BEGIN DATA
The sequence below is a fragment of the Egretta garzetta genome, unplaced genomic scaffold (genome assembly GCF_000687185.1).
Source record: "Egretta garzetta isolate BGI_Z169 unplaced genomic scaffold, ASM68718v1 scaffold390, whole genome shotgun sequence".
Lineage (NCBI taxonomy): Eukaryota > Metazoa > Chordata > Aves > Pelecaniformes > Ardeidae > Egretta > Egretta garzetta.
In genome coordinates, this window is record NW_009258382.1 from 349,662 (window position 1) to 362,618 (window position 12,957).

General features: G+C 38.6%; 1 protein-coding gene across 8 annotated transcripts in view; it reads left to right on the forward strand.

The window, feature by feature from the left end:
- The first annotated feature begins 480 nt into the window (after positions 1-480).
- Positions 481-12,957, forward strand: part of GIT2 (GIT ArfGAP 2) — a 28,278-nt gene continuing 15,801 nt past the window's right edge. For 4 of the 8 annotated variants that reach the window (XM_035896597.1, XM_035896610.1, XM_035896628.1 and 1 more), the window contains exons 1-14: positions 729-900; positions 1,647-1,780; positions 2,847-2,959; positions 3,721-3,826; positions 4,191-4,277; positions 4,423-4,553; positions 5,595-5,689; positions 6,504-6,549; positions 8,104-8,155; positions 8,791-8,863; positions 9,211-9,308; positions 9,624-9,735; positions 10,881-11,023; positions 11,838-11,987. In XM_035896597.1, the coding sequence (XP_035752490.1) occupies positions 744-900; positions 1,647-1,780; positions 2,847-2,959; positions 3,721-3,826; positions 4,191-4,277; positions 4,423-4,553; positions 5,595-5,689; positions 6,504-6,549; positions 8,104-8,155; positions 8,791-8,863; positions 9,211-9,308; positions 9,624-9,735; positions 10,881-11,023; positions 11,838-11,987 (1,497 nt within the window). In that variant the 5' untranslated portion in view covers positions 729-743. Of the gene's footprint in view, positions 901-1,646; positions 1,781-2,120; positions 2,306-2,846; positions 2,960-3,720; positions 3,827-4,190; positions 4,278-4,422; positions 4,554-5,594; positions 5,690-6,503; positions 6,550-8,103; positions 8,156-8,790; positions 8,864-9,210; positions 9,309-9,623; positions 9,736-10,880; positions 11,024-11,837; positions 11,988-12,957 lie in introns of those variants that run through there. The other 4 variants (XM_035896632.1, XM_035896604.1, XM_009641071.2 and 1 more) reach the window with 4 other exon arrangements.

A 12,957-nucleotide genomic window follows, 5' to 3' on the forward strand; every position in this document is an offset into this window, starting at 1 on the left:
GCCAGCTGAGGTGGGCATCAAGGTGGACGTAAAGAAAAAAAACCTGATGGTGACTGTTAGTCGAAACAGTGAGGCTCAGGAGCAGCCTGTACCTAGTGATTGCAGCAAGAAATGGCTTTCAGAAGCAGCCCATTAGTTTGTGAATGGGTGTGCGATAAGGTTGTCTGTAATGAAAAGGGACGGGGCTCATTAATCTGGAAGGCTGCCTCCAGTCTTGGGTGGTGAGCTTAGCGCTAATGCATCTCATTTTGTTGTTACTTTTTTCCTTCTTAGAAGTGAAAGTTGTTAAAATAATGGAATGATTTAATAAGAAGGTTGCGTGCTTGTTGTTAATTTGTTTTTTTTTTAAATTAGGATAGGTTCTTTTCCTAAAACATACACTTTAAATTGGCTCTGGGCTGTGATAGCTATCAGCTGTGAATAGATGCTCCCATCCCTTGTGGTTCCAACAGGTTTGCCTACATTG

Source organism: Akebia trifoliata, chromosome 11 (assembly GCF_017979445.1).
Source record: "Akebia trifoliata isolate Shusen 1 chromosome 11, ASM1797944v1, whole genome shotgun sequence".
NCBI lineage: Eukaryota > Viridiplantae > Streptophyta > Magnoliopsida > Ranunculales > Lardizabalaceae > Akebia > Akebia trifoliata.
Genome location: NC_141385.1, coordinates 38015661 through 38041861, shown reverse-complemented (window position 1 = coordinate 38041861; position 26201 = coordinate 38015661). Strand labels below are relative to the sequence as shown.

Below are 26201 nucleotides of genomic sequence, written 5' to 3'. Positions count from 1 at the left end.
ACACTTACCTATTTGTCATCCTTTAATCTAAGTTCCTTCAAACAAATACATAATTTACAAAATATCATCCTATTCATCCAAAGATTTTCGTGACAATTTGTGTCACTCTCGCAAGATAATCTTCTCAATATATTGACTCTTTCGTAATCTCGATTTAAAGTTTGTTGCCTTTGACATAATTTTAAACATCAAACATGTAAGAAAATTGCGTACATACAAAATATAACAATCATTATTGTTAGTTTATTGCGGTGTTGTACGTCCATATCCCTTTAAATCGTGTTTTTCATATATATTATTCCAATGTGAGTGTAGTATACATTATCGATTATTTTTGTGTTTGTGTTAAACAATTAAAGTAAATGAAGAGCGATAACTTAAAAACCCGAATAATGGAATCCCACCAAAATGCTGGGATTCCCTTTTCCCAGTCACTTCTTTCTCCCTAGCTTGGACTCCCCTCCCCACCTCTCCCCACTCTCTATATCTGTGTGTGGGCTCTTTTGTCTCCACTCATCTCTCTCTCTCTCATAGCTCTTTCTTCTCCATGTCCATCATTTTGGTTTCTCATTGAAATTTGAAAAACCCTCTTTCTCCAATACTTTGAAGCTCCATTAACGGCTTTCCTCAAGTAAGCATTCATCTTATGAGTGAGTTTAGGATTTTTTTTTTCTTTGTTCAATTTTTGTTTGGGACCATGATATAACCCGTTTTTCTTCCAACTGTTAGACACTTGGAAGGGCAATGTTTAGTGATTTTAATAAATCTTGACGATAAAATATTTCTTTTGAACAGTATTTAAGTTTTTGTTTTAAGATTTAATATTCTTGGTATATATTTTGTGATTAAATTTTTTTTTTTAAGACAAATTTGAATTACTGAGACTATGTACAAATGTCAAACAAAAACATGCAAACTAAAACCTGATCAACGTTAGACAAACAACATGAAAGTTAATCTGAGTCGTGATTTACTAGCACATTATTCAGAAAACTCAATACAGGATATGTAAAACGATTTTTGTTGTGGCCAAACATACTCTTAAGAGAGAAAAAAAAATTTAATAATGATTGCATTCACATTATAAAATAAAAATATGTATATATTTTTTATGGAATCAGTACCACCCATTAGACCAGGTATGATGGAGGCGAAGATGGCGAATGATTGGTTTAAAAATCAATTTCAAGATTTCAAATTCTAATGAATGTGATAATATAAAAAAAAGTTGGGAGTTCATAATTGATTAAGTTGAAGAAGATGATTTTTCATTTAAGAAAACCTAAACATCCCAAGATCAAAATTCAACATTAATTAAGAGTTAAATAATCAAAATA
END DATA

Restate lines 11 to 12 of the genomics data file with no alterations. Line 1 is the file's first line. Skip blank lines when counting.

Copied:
Source organism: Akebia trifoliata, chromosome 11 (assembly GCF_017979445.1).
Source record: "Akebia trifoliata isolate Shusen 1 chromosome 11, ASM1797944v1, whole genome shotgun sequence".